April 5, 2017
7 Ways to Tell the Difference between a Moody Teen and Teen Depression
Written by Rachel Eddins
The Battlefield Houston arcade and laser tag facility has always been a favorite of your teenager. But today, their half-hearted participation and utter lack of enjoyment catch your attention. It seems lately you have seen them in this mode more and more often.
Are they just being a typical moody teen, or do you have more to worry about? How can you tell?
How to Tell the Difference Between a Moody Teen and Teen Depression
Let’s consider some of the signs that can help you distinguish a moody teen from a depressed teen in three main areas.
1. Identifying sign: Utter loss of interest and sense of hopelessness
During the teenage years, periods of feeling anxious, self-conscious, confused, frustrated, overwhelmed, apprehensive, or sad are completely normal. But these episodes come and go and usually relate to specific events in their lives. Depression lingers. It’s like a dark cloud of doom and gloom and utter hopelessness that spreads through and through until they lose interest in pretty much everything.
2. Identifying sign: Suicidal thoughts and possible self-harm
Dealing with the demands of life while experiencing these major changes can certainly cause unhappiness at times. But expressing self-loathing, believing that their life has no meaning and isn’t worth living, commenting about how everyone would be better off without them, writing about death, or engaging in self-harming practices are red flags for fatalistic thinking.
3. Identifying sign: Extreme Social Isolation
While teenagers have a natural need to separate so they can begin feeling more independent, social withdrawal is quite different. Even if they don’t always feel like it, your teen should still be able to enjoy time with family and friends in and outside the home. But if they don’t participate in any social activities, appear chronically disconnected, or have consistent trouble in relationships, you’re probably dealing with depression.
4. Identifying sign: Inability to function
It’s no secret that many teens like sleeping in on the weekends. It’s one thing to want to sleep in on the weekend, but it’s quite another to do so during the week and consistently be late for school, or not crawl out of bed for the whole day. In time, unhealthy sleeping patterns can cause a lack of energy, problems with memory, attention, or concentration, and even a decrease in school performance — completely interfering with their daily functioning.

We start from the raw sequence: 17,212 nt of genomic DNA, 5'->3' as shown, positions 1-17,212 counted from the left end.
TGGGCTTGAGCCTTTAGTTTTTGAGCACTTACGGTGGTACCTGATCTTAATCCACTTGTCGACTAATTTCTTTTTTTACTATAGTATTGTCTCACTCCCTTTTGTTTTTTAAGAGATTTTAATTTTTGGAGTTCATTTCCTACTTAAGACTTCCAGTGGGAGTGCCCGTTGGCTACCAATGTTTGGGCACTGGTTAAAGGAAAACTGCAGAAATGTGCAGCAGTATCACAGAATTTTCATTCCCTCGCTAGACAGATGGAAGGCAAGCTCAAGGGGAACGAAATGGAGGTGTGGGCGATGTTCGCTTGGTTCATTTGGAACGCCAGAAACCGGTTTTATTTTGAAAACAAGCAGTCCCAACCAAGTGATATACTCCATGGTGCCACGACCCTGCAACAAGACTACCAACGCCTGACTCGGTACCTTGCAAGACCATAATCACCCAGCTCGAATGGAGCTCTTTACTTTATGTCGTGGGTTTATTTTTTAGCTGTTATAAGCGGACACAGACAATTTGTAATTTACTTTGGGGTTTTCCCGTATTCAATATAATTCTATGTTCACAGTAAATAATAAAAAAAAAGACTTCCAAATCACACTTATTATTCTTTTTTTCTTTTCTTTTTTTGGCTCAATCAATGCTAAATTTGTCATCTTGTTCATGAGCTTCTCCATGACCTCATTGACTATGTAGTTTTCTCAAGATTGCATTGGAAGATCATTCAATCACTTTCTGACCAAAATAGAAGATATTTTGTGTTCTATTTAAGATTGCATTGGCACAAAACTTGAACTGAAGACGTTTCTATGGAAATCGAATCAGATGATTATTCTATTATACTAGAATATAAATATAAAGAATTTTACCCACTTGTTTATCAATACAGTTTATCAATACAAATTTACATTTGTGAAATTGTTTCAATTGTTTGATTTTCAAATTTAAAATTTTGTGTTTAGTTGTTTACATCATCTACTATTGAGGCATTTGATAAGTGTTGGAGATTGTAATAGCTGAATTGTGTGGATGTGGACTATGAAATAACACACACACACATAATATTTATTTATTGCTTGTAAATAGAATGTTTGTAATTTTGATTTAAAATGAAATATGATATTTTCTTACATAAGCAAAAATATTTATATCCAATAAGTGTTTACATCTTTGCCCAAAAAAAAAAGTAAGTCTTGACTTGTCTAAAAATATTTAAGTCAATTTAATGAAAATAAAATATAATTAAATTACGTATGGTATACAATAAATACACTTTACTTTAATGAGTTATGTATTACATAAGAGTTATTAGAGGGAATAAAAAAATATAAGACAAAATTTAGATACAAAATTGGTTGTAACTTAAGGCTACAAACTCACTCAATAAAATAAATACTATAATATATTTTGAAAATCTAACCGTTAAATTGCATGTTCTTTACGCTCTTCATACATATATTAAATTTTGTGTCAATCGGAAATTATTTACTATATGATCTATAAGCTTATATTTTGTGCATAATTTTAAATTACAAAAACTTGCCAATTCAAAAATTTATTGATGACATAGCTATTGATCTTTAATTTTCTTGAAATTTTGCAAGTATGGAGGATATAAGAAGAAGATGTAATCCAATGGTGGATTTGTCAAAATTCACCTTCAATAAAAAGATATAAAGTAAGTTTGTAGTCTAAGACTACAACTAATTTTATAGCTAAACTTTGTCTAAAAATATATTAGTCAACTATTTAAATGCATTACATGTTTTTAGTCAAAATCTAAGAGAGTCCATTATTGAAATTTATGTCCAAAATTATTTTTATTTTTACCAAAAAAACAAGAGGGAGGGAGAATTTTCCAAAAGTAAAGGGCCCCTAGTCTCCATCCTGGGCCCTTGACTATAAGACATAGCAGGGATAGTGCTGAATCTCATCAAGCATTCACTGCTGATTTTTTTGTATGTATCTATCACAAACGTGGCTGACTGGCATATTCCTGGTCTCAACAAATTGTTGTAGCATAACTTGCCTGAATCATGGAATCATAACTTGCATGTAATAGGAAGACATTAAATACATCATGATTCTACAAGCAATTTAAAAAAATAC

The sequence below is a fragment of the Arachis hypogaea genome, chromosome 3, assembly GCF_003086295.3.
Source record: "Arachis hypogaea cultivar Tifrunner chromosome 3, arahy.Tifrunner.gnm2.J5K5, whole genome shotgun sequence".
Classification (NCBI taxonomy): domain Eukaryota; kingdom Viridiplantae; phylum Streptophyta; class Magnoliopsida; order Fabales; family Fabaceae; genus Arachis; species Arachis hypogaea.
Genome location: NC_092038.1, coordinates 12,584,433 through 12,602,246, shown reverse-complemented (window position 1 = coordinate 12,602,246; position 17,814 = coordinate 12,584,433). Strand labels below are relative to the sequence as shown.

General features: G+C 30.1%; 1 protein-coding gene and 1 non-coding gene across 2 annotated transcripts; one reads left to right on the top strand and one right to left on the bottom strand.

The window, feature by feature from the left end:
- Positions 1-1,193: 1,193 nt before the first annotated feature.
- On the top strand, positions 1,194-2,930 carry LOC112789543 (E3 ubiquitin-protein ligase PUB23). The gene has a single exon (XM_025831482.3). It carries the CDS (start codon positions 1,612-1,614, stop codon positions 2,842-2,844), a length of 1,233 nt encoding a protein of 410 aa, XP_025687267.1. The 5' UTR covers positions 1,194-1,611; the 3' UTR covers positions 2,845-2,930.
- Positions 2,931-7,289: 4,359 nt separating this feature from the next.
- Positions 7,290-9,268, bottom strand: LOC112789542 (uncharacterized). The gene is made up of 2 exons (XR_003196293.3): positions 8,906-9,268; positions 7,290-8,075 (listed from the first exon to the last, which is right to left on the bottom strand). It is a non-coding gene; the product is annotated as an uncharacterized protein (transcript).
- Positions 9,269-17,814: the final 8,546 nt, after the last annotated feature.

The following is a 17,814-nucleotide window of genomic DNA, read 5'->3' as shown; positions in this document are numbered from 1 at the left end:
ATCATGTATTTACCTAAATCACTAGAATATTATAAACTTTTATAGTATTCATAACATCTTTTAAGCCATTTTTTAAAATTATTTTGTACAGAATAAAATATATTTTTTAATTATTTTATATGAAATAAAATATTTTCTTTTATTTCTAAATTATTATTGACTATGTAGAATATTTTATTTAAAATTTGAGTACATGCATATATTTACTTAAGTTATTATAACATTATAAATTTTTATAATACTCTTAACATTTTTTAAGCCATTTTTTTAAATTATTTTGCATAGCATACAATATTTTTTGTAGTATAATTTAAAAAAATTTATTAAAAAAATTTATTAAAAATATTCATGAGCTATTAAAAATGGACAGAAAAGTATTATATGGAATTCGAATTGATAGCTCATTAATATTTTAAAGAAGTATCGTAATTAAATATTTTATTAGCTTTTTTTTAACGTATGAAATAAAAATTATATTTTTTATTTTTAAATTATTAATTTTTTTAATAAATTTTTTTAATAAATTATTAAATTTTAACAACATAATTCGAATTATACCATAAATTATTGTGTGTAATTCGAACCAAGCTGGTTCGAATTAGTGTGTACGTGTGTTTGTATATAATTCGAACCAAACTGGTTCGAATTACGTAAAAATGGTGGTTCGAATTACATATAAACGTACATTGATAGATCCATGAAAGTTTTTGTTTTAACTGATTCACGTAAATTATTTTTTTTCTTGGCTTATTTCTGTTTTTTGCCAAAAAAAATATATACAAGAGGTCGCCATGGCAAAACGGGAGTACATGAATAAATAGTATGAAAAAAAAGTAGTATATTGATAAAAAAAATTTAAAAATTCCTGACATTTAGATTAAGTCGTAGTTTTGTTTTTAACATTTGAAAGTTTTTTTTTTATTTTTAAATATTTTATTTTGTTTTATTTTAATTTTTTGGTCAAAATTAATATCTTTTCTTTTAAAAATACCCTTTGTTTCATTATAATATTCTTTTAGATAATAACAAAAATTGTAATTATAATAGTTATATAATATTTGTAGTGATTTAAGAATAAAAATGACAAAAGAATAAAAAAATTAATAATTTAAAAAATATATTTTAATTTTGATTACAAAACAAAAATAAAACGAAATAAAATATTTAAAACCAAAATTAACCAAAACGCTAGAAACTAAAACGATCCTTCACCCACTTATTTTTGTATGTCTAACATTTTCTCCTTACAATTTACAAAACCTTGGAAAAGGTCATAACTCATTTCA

5. Identifying sign: Unexplained physical problems
Many teenagers experience changes in their eating habits and appetite as part of their normal development. They may also gain or lose weight and even experience some physical discomfort due to a growth spurt. Yet, when physical problems become chronic or have no apparent physical explanation, they may be signs of depression.
6. Identifying sign: Self-medicating
Peer influence and curiosity certainly can lead your teen to try out alcohol or drugs. Teens with depression, though, often use drugs and alcohol to temporarily ease symptoms. However, that often backfires. While substance use may provide some short-term relief, it can also increase depression in the long run.
7. Identifying sign: Acting out
Of course, a teen will act out. That’s almost unavoidable. The signs to watch out for are 1) how often they have outbursts and 2) how they react when you apply consequences. Frequent aggression, lashing out, or disobeying should put you on alert. If they can calm and compose themselves when you apply consequences and can rationally discuss the matter, then you’re probably just dealing with a moody teen. But if they react in a threatening manner, become reckless, and can’t calm down, you’re most likely looking at depression.
Remember, this list is only a guide. Never try to self-diagnose teen depression. If you recognized some of the signs, seek out a professional specializing in teen therapy for a comprehensive diagnosis. For help give us a call to schedule an appointment at 832-559-2622 or schedule an appointment online.
To learn more, check out the following articles.